by Thomas Bass | Les Feldick
It’s good to start another lesson, and we always like to emphasize that this is an informal Bible study; we don’t claim to have all the answers. We don’t claim to be right and everybody else is wrong. All we like to do is get people involved in studying the Word. We try to make it as simple as we possibly can. In our last lesson we said that we would look at why Israel has suffered so much over the years, and why she still must go through the Tribulation.
Jesus said in Matthew 24 that those days would be worse than the world has ever known. There has never been anything like it before nor ever will be again. And Israel is in the vortex of all of that. Let’s turn to Jeremiah Chapter 30 to begin with. We will be looking at a few Scripture verses throughout the Old Testament. Hopefully, we will also have time to get into the New Testament and see that God has His own reasons and purposes. So the prophet Jeremiah writes:
“Ask ye now, and see whether a man doth travail with child? wherefore do I see every man with his hands on his loins, as a woman in travail, and all faces are turned into paleness?” In other words, because of fear and turmoil. Now verse:
“Alas! for that day is great, so that none is like it: it is even the time of Jacob’s trouble (now Jacob is always a reference to the Nation of Israel and not to the man); but he shall be saved out of it.”
In other words, saved out of this terrible time of Tribulation. Let’s turn to the Book of Zechariah. I know that there are those who maintain that as a result of the coming of Christ and the work of the Tribulation, that every Jew is going to be saved. And I’ll show you the Scripture they use for that kind of teaching. You find it in Romans Chapter 11, where the Apostle Paul writes that all Israel will be saved. But I’m going to qualify that, because in Zechariah Chapter 13, that’s not the language. Let’s look at verse 8:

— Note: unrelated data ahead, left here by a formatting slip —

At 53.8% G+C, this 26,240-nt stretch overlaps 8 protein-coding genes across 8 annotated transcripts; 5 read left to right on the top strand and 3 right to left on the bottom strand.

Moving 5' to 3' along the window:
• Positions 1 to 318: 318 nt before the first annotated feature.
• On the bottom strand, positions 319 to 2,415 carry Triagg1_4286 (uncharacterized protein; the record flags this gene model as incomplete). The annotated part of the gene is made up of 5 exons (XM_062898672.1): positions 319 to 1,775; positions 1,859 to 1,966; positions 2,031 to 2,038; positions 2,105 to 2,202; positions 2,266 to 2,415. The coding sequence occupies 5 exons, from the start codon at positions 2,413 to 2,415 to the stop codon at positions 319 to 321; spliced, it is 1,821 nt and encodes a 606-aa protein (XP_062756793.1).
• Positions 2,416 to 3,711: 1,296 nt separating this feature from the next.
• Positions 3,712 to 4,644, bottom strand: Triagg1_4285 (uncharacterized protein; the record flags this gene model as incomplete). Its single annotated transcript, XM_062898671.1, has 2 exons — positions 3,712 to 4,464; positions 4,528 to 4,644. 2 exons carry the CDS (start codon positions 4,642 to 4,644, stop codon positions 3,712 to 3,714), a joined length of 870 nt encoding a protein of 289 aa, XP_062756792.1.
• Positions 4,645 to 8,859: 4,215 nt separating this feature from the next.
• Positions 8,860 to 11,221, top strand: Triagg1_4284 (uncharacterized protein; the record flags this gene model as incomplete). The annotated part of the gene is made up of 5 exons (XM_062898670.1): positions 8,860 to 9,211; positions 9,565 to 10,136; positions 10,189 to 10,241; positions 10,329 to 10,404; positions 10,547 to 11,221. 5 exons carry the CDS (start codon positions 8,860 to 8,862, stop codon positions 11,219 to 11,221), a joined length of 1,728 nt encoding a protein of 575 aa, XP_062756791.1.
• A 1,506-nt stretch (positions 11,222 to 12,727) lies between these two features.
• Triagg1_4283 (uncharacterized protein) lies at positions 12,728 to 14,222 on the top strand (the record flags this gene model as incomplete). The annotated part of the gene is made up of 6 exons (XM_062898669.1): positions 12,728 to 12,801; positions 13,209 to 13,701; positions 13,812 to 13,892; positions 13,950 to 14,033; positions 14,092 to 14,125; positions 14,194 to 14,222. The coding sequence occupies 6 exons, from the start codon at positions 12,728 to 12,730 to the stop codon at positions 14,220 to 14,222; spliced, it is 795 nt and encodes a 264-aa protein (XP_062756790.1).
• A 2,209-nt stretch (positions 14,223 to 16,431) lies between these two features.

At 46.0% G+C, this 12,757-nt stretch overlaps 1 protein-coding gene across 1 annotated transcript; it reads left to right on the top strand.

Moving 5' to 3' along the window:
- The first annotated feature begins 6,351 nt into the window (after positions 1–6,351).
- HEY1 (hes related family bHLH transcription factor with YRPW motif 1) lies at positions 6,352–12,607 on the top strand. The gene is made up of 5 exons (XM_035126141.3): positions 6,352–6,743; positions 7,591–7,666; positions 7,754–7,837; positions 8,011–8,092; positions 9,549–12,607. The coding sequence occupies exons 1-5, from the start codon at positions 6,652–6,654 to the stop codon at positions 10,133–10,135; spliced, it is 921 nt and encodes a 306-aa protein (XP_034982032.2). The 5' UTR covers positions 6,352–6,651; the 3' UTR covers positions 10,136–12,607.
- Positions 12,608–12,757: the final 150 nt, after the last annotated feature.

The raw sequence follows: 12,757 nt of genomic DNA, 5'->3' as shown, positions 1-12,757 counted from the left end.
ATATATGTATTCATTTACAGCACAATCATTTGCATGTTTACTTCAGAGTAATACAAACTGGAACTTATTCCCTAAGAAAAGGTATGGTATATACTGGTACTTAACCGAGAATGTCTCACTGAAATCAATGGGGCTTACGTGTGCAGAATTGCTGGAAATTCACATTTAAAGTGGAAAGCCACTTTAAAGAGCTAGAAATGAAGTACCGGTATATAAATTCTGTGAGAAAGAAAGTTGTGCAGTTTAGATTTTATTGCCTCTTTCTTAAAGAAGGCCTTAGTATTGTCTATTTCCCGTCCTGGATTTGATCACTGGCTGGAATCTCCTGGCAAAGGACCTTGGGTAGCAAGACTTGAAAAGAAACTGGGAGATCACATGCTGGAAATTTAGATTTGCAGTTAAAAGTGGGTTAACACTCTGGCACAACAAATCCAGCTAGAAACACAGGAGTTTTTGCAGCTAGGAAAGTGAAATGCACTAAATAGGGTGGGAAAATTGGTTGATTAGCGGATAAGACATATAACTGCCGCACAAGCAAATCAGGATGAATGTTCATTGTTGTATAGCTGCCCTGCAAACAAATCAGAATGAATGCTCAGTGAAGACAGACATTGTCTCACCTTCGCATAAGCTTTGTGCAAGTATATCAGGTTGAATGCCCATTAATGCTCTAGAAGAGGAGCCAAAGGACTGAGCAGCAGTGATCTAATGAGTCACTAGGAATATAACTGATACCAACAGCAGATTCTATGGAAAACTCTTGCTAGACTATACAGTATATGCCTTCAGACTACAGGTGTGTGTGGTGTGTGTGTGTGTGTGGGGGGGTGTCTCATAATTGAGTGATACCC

“And it shall come to pass, that in all the land (that is the land of Israel), saith the LORD, two parts therein shall be cut off and die (that’s 2/3 of them); but the third shall be left therein.” So one third will survive. Now drop down to verse 9. Where God says:
“And I will bring the third part through the fire (now in Scripture fire usually in a text like this means a testing. If you really want to purify gold, how do you do it? You put it through the heat of the fire. You melt it and the hotter that gold gets the more impurities will come to the top. So fire is a depiction of a testing. God will bring this third part of Israel through the testing of the Tribulation), and will refine them as silver is refined, and will try them as gold is tried: they shall call on my name, and I will hear them: I will say, It is my people(remember in the Book of Daniel, God called the Israelites thy people to Daniel. But here in verse 9 this is all future): and they shall say, The LORD is my God.”
Go back to the Book of Deuteronomy, and we will try to establish from Scripture why they have suffered. And we do it with all of the love and tenderness to the Jewish people. I always have to remind myself of an article reported in the Jerusalem Post about a Rabbi who was on one of the most popular talk shows in Israel. This elderly Rabbi has a lot of respect among the Jews. In the process of that program he made the statement that the reason Israel had suffered so much in the Holocaust, and various other situations, was because of their sin. Now what do you suppose happened? The telephone lines were jammed, because the Jewish people were so put out at the Rabbi, that he would have the audacity to even think that it was sin that caused their problems. People don’t want to recognize sin anymore. But let’s turn to Deuteronomy Chapter 28. We have to understand that the Jewish people have the same Old Testament that we have. They could read this. Look what it says: